At the height of the Aids scourge – when contracting it meant death - a group of church women were moved by the suffering of the children left behind. Infected and orphaned, the children were immersed in suffering for no fault of their own. With no cure for the disease, it was just a matter of time before they too joined their parents – in the grave.
This group of women approached the church leadership for consent to take in these Aids orphans, and give them a home and care. With stigma at its peak, some felt that hospitals were best placed to take care of sickly children.
The medics in the conversation enlightened the women that the children would die within no time. The priests bowed down their heads at the thought of multiplied trips to the graveyard.
The women were trending on dying ground and were now pulling the church along with them. But they could not be dissuaded. When asked if they knew the bleakness of the ministry package they were proposing, their response was firm – that very scary hopelessness was actually the core of their drive.
The children had a very short time live and they felt moved to, in their words, “Give the children a little heaven down here.” The conversation was difficult. But compassion won. Such is the spirit of the Woman’s Guild – the women’s movement of the Presbyterian Church of East Africa.
With a logo whose characteristic feature is a towel around the cross, the movement is an army of women armed with compassion. They have been at it for 100 years – since 1922. This movement has etched its place in Kenya’s church history, especially the chapter on dignifying women by rejecting female circumcision.
Older women of faith – including missionaries – shielded girls from the cut. Rejected and shamed by their communities, the girls found a new anchor in bible-based spirituality. The Christ-centred identity was revolutionary in that it provided a new path of wholeness that did not include genital mutilation.
There emerged a new community of “uncut” women who still asserted themselves as a whole. Rev Dr Timothy Njoya’s The Divinity of the Clitoris, locates its philosophy in this history and imports it into contemporary times.
Women's religious movements such as the Catholic Women Association, Mother’s Union and even recent church women formations in newer churches draw from biblical spirituality to inspire freedom from man-made limitations. With a history of boldly affirming the value and dignity of women, such movements have a critical role to play in resolving the crises around womanhood today.
Girls are at a crossroads with so many dictionaries presenting different definitions of femaleness. While this fluidity is hailed by some, it overwhelms others with identity experiments that amount to a crisis. Women's religious movements need to work their way up on the list of preferred dictionaries on womanhood, especially in the subject of sexuality.
Movements like the Woman’s Guild must be on the frontline with theological responses. One critical question to engage would be: How does compassion look like in the conversation on sexual orientation?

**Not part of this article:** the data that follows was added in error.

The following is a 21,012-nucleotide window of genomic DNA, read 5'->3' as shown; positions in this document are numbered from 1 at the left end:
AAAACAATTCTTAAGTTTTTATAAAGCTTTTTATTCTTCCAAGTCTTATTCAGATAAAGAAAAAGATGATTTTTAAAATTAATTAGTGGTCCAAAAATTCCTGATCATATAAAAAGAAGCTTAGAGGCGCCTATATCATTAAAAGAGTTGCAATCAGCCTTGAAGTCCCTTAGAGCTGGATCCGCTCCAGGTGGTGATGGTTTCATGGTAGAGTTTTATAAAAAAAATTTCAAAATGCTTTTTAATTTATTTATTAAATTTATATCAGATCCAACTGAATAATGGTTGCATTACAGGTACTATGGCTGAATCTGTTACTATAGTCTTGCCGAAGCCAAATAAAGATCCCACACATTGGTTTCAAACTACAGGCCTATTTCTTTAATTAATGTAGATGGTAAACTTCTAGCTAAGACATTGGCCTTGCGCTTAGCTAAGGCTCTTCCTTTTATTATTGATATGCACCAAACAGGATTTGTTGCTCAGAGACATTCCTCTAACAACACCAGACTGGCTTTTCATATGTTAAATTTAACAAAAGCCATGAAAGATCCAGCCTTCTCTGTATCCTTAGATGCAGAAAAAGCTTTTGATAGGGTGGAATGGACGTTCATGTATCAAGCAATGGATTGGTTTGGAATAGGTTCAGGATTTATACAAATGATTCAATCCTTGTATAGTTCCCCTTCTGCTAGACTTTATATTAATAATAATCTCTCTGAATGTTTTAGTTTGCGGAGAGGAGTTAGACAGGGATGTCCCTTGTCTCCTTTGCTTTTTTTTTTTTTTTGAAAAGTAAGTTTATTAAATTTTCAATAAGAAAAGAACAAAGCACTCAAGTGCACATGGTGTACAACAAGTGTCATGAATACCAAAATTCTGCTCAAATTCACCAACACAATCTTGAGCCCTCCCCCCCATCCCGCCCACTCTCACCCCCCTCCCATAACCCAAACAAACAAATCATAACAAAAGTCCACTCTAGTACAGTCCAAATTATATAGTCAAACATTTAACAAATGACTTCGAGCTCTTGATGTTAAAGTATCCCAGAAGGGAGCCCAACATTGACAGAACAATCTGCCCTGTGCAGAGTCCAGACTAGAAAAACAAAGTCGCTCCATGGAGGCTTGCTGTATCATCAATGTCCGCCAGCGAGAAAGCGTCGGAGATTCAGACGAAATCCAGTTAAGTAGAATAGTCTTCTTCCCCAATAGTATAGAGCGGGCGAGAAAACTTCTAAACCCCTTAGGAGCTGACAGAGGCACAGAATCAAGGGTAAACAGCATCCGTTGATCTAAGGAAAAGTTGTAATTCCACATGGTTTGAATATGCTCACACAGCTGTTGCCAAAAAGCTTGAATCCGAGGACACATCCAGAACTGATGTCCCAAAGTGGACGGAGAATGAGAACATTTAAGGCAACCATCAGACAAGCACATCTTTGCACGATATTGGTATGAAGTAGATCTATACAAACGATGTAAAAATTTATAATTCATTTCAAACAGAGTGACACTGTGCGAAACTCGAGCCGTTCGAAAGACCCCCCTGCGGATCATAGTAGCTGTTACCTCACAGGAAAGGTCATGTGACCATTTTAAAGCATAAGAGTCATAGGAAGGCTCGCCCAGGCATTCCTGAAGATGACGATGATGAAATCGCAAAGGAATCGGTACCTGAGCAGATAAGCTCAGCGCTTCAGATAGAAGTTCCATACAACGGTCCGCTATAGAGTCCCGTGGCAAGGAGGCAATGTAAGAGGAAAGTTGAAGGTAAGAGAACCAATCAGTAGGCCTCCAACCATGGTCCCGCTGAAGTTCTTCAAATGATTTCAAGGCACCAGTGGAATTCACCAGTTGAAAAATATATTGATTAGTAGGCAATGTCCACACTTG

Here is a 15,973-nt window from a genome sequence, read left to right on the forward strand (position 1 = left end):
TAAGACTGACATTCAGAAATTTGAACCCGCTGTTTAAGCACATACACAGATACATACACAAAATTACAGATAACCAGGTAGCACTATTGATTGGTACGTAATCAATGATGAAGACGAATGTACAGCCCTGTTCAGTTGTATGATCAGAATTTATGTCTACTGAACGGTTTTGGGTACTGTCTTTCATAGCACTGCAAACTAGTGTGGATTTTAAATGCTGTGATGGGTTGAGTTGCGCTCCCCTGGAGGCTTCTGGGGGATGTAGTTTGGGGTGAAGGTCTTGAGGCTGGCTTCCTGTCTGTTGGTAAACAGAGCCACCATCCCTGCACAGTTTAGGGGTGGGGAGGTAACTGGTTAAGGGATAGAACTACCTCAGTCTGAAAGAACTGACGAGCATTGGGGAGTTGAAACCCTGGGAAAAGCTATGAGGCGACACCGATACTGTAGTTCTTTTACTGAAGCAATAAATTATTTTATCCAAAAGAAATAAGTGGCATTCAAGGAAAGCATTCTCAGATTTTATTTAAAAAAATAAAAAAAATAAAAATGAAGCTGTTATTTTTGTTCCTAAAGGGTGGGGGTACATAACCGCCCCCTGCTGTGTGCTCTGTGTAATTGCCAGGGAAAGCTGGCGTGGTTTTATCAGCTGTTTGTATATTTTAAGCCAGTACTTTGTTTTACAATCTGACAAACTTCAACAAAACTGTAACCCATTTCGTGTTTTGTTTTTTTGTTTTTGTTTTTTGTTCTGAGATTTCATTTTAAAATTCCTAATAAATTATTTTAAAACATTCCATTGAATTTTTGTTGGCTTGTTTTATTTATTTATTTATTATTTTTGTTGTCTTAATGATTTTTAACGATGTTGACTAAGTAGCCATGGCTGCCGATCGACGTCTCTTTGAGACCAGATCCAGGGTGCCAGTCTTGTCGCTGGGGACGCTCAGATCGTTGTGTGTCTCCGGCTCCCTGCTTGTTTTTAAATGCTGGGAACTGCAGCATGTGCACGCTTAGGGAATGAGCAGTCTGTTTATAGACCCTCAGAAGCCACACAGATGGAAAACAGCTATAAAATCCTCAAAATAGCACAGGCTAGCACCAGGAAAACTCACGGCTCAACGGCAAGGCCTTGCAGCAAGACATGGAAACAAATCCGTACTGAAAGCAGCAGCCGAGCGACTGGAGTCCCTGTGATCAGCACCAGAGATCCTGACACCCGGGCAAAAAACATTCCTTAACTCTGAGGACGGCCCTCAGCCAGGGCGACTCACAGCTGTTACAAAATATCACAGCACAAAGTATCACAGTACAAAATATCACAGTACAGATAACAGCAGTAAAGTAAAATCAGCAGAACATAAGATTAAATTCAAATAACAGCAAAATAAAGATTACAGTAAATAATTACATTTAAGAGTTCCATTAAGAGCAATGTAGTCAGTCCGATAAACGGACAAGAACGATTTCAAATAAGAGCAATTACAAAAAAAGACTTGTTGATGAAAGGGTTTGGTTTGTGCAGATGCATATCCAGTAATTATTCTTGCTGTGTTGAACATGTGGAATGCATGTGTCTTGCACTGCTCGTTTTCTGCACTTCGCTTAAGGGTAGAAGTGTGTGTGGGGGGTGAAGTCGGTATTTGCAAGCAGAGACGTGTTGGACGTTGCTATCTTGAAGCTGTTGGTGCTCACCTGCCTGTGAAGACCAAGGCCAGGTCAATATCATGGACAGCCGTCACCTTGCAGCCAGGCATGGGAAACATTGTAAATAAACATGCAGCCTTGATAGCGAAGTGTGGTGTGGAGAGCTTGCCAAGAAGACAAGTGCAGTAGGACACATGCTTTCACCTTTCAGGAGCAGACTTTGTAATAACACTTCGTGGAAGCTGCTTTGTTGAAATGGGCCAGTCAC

The country is seeing a surge in single mothers. They remain a constituency that the church is yet to embrace with open arms.
A hesitant church has a place for them only on the margins. But the equations of single motherhood are often complicated. To tell them with one narrative is simplistic and uniform. Younger denominations respond to this phenomenon by expounding an identity of independence.
Older churches too - with their history of shielding broken women – would do well to articulate a path of wholeness where singleness finds wholesomeness.
The zones of Compassion in 1922 are not the same in 2022 and a different story will be told in 2122. Biblical truths will remain the same but assignments and strategies must change, sometimes radically.
With women empowerment now mainstreamed, religious movements should be all the more emboldened to chart new frontiers. For the longest time, spirituality was supported by accepted traditions. But the world has shifted now. Innovation is the new tradition.
The past is important but the future should not be limited by it. The church should flee from the awkward position of playing catch up for the reason that it may never catch up. In a world where secularism and religious plurality cannot be avoided, these movements must brace themselves for inevitable theological turbulence. In the recent appointment of Martha Karua as running mate, she was described as a “Joshua.”
This was a notable departure from the likening of female personalities to female characters in the Bible.
Joshuaism transcends gender to gravitate towards the intricacy of an assignment and the character required to achieve it. Such progressive conceptualisations should not escape the religious women movements.
Trends of women around the world arrive in Kenya way faster than in 1922 and swiftly land even in the most rural parishes. With the numerous real-time communication channels available today, stories of rural women will increasingly bypass urban gatekeepers and make their way to the global audience.
There is space for women religious movements to grow into significant lobby groups on policy matters. This calls for building an internal legal and advocacy capacity. Religious groups have a unique input on policies and their silence or absence makes policies poorer.
The Guild’s philosophy of compassion can find its way into any sector. Increased policy literacy would make the voice of religious women better heard in such national debates as the two-third gender rule, abortion, sex education and domestic violence.
Women are best placed to articulate the positions of their denomination on such issues. But the voice should not be limited to women issues. Women should make a strategic participation in all areas of development. Women do not only speak for women. Their voice is a voice of the community.